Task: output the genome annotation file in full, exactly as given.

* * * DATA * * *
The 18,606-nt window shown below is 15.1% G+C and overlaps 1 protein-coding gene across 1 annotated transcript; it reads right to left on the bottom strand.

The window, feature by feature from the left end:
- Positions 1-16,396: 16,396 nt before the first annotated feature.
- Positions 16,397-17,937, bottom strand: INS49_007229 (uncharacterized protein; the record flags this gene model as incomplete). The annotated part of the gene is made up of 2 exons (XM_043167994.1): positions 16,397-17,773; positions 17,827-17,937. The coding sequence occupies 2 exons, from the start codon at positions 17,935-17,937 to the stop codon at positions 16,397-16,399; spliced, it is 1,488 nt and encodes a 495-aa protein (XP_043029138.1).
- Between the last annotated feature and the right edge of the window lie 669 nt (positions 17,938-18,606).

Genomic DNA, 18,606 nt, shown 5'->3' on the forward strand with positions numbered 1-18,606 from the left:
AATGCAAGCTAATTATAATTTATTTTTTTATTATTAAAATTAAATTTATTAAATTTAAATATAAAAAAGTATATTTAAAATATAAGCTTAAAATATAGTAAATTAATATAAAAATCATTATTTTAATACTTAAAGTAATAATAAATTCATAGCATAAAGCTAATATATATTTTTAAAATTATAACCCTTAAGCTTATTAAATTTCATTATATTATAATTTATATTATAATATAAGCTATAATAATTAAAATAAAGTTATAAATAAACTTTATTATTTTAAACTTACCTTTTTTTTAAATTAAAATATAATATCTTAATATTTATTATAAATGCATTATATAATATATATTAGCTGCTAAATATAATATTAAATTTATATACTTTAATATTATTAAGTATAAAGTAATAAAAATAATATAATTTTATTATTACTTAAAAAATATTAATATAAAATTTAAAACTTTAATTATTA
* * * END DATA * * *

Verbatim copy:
The 18,606-nt window shown below is 15.1% G+C and overlaps 1 protein-coding gene across 1 annotated transcript; it reads right to left on the bottom strand.

The window, feature by feature from the left end:
- Positions 1-16,396: 16,396 nt before the first annotated feature.
- Positions 16,397-17,937, bottom strand: INS49_007229 (uncharacterized protein; the record flags this gene model as incomplete). The annotated part of the gene is made up of 2 exons (XM_043167994.1): positions 16,397-17,773; positions 17,827-17,937. The coding sequence occupies 2 exons, from the start codon at positions 17,935-17,937 to the stop codon at positions 16,397-16,399; spliced, it is 1,488 nt and encodes a 495-aa protein (XP_043029138.1).
- Between the last annotated feature and the right edge of the window lie 669 nt (positions 17,938-18,606).

Genomic DNA, 18,606 nt, shown 5'->3' on the forward strand with positions numbered 1-18,606 from the left:
AATGCAAGCTAATTATAATTTATTTTTTTATTATTAAAATTAAATTTATTAAATTTAAATATAAAAAAGTATATTTAAAATATAAGCTTAAAATATAGTAAATTAATATAAAAATCATTATTTTAATACTTAAAGTAATAATAAATTCATAGCATAAAGCTAATATATATTTTTAAAATTATAACCCTTAAGCTTATTAAATTTCATTATATTATAATTTATATTATAATATAAGCTATAATAATTAAAATAAAGTTATAAATAAACTTTATTATTTTAAACTTACCTTTTTTTTAAATTAAAATATAATATCTTAATATTTATTATAAATGCATTATATAATATATATTAGCTGCTAAATATAATATTAAATTTATATACTTTAATATTATTAAGTATAAAGTAATAAAAATAATATAATTTTATTATTACTTAAAAAATATTAATATAAAATTTAAAACTTTAATTATTA